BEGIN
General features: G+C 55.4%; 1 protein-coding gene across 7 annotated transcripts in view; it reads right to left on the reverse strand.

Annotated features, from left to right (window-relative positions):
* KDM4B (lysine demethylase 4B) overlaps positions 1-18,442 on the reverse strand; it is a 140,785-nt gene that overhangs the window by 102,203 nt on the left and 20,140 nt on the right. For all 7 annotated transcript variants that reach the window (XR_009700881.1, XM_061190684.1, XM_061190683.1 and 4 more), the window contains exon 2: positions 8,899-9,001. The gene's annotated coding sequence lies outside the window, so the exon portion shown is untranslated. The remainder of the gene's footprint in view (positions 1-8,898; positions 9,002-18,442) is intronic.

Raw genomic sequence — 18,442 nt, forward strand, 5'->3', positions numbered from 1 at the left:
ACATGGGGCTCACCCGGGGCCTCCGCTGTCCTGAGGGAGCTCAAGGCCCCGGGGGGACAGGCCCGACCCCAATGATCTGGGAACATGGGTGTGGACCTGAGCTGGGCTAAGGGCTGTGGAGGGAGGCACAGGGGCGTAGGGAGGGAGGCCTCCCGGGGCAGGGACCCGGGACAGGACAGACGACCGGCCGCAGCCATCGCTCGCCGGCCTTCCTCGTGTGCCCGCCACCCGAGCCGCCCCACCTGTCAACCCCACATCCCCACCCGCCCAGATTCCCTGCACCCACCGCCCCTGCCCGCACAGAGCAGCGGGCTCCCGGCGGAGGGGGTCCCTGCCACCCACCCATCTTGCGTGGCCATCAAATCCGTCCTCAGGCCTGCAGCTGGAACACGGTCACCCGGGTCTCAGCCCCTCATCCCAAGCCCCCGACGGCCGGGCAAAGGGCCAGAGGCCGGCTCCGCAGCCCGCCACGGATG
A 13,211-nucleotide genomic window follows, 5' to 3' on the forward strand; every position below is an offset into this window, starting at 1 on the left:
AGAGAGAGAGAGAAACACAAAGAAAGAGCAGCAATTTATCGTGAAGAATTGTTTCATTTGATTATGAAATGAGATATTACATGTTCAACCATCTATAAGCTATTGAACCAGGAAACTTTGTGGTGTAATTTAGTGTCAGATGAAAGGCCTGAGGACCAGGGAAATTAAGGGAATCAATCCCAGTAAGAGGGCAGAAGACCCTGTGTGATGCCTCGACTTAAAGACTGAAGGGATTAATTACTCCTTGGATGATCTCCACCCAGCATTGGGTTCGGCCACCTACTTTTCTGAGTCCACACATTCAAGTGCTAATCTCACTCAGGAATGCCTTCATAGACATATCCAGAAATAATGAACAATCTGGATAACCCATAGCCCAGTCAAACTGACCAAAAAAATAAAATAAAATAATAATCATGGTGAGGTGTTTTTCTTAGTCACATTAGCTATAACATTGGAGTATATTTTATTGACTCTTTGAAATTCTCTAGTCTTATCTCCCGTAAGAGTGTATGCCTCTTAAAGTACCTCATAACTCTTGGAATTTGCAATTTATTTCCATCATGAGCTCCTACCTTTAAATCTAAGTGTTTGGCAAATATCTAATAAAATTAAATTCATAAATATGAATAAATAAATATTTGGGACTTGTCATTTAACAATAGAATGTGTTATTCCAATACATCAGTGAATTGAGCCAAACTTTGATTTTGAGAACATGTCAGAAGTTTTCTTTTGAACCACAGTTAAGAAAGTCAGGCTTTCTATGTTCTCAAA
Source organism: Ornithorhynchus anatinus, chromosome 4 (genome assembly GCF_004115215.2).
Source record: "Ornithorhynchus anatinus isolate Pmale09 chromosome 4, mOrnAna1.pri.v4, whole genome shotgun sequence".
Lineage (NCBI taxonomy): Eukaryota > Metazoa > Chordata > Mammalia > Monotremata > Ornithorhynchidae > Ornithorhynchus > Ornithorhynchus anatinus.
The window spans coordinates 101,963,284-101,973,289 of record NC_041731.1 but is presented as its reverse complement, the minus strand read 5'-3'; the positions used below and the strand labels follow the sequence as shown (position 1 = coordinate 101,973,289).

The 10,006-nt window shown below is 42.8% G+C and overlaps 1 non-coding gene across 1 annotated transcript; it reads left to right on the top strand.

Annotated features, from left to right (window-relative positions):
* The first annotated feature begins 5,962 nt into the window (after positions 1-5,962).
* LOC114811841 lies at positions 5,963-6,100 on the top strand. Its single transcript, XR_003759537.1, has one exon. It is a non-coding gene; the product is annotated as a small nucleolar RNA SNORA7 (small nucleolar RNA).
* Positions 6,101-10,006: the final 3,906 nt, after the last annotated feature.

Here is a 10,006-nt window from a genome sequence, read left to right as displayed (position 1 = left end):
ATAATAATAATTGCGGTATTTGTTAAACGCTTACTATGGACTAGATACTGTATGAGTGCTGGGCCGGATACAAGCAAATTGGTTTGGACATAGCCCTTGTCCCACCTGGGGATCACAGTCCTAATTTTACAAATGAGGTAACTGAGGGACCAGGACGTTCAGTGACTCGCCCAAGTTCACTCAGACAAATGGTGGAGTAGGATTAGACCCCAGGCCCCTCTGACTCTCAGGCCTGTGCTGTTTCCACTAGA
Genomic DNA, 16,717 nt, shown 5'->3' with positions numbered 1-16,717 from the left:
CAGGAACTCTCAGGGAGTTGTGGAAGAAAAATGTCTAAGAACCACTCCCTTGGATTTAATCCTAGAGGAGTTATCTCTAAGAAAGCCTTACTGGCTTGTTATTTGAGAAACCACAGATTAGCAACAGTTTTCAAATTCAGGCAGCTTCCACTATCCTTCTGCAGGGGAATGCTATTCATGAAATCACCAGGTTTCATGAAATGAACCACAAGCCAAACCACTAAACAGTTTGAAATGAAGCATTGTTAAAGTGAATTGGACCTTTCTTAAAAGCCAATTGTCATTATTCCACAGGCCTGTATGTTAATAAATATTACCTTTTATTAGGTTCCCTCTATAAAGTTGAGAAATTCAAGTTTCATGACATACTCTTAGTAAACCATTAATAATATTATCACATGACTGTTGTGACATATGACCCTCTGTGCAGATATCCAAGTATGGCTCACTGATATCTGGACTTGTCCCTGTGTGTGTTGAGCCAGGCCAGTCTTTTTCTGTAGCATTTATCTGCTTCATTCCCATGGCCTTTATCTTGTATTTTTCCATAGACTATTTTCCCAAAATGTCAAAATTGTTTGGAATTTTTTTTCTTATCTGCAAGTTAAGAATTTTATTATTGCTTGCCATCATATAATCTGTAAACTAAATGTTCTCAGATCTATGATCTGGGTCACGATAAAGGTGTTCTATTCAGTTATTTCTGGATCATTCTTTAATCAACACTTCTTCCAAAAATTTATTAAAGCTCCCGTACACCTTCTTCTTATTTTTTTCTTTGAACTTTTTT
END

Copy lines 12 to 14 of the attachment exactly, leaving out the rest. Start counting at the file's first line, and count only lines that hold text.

The 10,006-nt window shown below is 42.8% G+C and overlaps 1 non-coding gene across 1 annotated transcript; it reads left to right on the top strand.

Annotated features, from left to right (window-relative positions):
* The first annotated feature begins 5,962 nt into the window (after positions 1-5,962).